Utah family finds remains of ancient horse in backyard

A Utah family working on a landscaping project unearthed the fossil remains of an ancient horse dating back more than 2 million years.

Family members were digging in the backyard of their Lehi home, about 30 miles south of Salt Lake City, when they discovered the skeleton, FOX13 Salt Lake City reported Sunday. Unclear about what they were looking at, the family called Rick Hunter, a paleontologist with the Museum of Ancient Life.

“It’s an ice age animal here in Utah Valley, right here in Lehi—pretty rare thing,” Hunter told FOX13.

THIS 3,000 YEAR-OLD HORSE GOT A HUMAN STYLE BURIAL

“It’s really rare. This was under the water of Lake Bonneville back at that time, and so for terrestrial animals to be in there, something special had to happen,” he added.

Hunter said he knew the skeleton didn’t belong to a mammoth when he first got a glimpse of the discovery. The paleontologist suspects it’s the remains of an ancient Shetland pony based on the skeletal details.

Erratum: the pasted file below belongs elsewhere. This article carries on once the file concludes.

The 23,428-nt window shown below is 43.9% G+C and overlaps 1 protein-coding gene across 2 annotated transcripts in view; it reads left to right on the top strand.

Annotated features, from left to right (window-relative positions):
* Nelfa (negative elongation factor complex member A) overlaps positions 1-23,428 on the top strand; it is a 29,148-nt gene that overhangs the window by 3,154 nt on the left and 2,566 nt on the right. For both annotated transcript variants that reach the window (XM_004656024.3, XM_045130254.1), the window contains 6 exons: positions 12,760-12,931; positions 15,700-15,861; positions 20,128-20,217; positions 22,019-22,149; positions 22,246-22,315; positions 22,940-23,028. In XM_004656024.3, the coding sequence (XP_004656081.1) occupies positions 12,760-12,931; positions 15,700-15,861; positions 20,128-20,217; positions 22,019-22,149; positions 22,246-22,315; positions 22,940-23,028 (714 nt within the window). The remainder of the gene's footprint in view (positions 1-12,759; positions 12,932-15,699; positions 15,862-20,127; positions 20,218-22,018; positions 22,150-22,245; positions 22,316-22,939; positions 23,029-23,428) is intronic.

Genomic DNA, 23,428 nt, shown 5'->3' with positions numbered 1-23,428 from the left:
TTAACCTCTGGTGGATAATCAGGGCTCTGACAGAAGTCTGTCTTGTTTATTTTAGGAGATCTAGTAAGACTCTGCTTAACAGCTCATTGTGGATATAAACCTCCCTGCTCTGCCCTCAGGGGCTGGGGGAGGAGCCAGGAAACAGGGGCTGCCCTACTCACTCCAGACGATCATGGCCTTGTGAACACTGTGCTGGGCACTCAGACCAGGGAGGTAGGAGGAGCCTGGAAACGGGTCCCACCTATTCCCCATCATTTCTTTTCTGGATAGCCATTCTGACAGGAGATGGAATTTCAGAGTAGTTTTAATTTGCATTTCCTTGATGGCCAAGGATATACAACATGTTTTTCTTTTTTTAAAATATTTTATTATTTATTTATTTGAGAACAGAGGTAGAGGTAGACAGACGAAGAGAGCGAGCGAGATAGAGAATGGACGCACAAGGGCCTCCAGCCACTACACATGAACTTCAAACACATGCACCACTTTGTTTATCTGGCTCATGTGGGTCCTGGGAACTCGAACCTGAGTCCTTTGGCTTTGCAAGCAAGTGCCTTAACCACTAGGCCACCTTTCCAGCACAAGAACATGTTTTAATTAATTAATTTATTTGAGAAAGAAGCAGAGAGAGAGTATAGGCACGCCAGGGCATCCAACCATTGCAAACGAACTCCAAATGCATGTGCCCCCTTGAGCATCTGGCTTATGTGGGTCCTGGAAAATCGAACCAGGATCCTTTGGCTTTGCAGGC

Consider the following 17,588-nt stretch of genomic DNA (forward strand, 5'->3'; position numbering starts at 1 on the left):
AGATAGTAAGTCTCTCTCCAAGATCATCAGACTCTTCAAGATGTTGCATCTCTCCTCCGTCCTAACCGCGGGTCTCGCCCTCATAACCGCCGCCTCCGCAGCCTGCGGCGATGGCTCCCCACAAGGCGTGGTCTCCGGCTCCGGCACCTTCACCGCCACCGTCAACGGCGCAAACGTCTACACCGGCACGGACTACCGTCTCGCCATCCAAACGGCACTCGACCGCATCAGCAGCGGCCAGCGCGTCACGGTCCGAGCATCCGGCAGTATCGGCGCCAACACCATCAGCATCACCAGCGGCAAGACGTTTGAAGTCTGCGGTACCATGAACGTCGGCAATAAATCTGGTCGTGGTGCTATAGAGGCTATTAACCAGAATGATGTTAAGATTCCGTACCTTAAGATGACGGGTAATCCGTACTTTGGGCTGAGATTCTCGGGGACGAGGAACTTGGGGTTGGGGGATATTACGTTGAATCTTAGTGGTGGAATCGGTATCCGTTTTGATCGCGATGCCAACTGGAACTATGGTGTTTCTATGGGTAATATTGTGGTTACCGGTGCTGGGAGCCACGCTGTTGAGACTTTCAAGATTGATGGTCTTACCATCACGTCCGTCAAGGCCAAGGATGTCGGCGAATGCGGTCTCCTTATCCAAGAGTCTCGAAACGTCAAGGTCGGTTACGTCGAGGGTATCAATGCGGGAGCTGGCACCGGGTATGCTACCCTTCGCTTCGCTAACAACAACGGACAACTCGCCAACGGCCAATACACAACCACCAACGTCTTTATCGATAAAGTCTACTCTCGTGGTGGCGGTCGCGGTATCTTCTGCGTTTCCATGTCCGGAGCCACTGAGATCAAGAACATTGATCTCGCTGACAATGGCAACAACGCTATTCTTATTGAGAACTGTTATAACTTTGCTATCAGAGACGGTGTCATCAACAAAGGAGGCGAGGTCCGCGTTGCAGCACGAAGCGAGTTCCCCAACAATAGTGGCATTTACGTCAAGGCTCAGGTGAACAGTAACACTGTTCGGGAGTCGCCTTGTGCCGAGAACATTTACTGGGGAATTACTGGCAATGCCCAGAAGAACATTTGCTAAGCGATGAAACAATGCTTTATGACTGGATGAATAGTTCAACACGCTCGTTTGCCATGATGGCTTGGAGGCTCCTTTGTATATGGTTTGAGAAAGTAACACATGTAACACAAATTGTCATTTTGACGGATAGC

“We don’t know how this horse got there,” Hunter said. “It’s fun to speculate and say maybe a predator was chasing him along the shoreline, horses can swim, maybe escaped that way and was unable to make it back in.”

Hunter said despite the horse’s head being missing, the fossil was still a great find. He and other paleontologists are still piecing together the details.

“We know that he was covered very quickly, because the articulation of the bones was so perfect that that had to happen to hold everything in place before it decomposed,” he said.